– HTTP500
    May 20, 2011 at 16:52
  • Can you keep binlog_cache_size commented out when you enable the binary log? I think that is being allocated FOR EACH CLIENT.
    – HTTP500
    May 20, 2011 at 16:56
  • @Jason : tested, seems better, PHPMyAdmin is working with binlog now, but the webapp still absolutely slow. Note that if i try to acceed to the webapp DB into PHPMyAdmin, it's slow too. Maybe a DB related problem ?!
    – Romain
    May 20, 2011 at 17:16
  • Not sure. Hard to troubleshoot in this medium - you might need to engage a consultant for some hands on troubleshooting. Another common performance penalty in webapps though is that a lot of temporary tables are created on disk. You can run: mysqladmin -u root -p ext -ri 30 | grep Created_tmp_disk to see if you get a lot of tables created on disk. If you do you can put MySQL's tmpdir on tmpfs (RAM disk).
    – HTTP500
    May 20, 2011 at 17:32
  • @Jason : thanks anyways for your tips :) I have 48 tmp disk tables, but only because I use some longblobs. Not seems to be a serious issue...
    – Romain
    May 20, 2011 at 17:46

2 Answers 2


What is your distribution of reads to writes? Do you have a write intensive application?

What is your disk subsystem like?

You have not specified innodb_log_file_size. On a busy server the default is way too low. Increasing this may help with your I/O woes when the binary log is enabled.

Also, sync_binlog = 0 is not recommended since if the server crashes your binary log will be out of sync with the transactions.


  • Hi, thanks for your answer ! There is about 50% writes, and 50% reads on the requests. The DB in on an Hard RAID 1, 2Gb disks, SAS. The innodb_log_file_size is 5M. What value should I set here ?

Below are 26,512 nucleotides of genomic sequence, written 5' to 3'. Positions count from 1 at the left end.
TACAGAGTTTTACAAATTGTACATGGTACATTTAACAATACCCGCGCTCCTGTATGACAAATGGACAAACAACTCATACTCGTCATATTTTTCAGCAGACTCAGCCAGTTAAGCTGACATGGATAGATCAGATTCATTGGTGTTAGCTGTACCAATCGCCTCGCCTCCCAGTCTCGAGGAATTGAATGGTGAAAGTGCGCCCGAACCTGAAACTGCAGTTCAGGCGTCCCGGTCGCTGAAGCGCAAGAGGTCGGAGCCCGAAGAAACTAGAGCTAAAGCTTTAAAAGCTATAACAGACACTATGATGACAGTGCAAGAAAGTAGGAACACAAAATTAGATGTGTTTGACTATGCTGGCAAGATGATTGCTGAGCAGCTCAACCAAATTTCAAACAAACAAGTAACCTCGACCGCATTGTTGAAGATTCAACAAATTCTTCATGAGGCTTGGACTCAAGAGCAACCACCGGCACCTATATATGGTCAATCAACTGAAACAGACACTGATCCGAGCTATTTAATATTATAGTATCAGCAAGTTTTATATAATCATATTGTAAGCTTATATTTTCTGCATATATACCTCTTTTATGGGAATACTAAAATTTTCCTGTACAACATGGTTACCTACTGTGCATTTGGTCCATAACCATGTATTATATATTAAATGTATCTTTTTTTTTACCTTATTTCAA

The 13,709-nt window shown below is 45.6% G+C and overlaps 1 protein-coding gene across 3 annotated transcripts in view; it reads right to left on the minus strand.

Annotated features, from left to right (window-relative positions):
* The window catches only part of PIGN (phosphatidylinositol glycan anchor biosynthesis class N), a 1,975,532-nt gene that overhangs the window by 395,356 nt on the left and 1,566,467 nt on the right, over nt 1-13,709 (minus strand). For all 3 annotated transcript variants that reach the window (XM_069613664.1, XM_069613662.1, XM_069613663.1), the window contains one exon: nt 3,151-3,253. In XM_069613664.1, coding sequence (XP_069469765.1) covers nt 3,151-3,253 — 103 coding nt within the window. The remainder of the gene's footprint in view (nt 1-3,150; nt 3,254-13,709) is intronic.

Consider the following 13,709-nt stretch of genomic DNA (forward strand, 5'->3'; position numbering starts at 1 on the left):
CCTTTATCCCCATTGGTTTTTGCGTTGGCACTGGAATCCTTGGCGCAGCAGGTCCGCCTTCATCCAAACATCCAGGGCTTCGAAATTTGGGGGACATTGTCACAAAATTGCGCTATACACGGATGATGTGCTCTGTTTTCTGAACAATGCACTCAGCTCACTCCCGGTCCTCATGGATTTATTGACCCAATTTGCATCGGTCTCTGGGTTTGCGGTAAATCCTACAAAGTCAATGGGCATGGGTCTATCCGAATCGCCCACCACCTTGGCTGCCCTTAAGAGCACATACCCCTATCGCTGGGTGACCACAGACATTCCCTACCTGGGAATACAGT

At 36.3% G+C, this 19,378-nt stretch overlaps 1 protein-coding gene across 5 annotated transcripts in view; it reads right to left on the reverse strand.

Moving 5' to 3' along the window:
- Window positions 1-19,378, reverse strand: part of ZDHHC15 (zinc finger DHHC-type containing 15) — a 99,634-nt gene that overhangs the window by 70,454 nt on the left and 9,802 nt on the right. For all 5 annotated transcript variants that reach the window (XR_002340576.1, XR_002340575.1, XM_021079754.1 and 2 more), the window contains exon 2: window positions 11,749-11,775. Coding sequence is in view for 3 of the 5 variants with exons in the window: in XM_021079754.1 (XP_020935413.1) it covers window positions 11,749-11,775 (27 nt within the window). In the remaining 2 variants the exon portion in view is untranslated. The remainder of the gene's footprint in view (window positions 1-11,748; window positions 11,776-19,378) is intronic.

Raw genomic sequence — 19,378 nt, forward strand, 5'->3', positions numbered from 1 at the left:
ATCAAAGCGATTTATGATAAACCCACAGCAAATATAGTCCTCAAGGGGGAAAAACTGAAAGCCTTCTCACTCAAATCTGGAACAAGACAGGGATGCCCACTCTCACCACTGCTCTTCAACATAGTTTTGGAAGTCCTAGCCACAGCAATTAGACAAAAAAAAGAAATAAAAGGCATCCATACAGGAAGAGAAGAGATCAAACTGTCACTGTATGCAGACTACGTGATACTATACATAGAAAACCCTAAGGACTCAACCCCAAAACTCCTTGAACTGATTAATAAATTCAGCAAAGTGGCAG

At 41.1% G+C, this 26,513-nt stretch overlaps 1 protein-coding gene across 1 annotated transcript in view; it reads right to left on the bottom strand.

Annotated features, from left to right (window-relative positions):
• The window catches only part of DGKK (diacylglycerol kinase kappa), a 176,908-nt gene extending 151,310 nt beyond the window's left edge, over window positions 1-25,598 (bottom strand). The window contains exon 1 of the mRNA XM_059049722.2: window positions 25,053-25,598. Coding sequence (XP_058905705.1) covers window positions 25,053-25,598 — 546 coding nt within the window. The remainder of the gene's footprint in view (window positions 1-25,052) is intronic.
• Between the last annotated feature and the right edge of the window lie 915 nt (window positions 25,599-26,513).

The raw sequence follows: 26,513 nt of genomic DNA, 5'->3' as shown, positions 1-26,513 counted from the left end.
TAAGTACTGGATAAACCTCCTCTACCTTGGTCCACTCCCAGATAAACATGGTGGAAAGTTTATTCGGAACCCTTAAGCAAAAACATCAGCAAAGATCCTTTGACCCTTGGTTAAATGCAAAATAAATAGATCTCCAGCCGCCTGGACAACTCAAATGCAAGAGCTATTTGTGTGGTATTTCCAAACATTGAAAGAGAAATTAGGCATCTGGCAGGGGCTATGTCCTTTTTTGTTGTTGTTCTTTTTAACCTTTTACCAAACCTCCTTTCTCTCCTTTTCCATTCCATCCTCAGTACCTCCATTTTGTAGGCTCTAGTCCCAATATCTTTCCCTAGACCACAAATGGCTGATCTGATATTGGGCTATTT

– Romain
    May 20, 2011 at 15:56
  • So yes, we can say there is a lot of "small" writes in my web application. The idea to me was to make a master/slave replication, and distribute the write requests to the master, and the read requests to the slave(s). The read requests are much bigger that write requests.
    – Romain
    May 20, 2011 at 16:02
  • MySQL will say that innodb_log_file_size should be 1/2 the size of your buffer pool but specifying such a large size may take a long time upon recovery if the server crashes. You could probably set it to 1024M to start and go from there. Note that you need to cleanly create new ib_logfile* i.e. you need to specify the parameter/value, cleanly shutdown your server, move aside the old files and restart your server.
    – HTTP500
    May 20, 2011 at 16:34
  • If your RAID card has a battery-backed write cache you can also consider setting innodb_flush_method = O_DIRECT but I'd suggest doing the changes systematically to determine the relative benefit.
    – HTTP500
    May 20, 2011 at 16:40
  • @Jason : view my EDIT 2 please for my.cnf details. Nothing changed, when I restart MySQL, the server is absolutely slow. Nothing anormal in logs.
    – Romain
    May 20, 2011 at 17:07

Your hardware setup seems pretty powerful on memory and processor. Turning on bin-logs means quite a bit more writing to disk, have you tried putting your bin-logs on a different physical disk?

  • Hello Bryan, thanks for the answer ! No I can't because I only have this RAID 1 to work with (data-center based server). How can I test the speed of the actual hardware ?
    – Romain
    May 20, 2011 at 17:13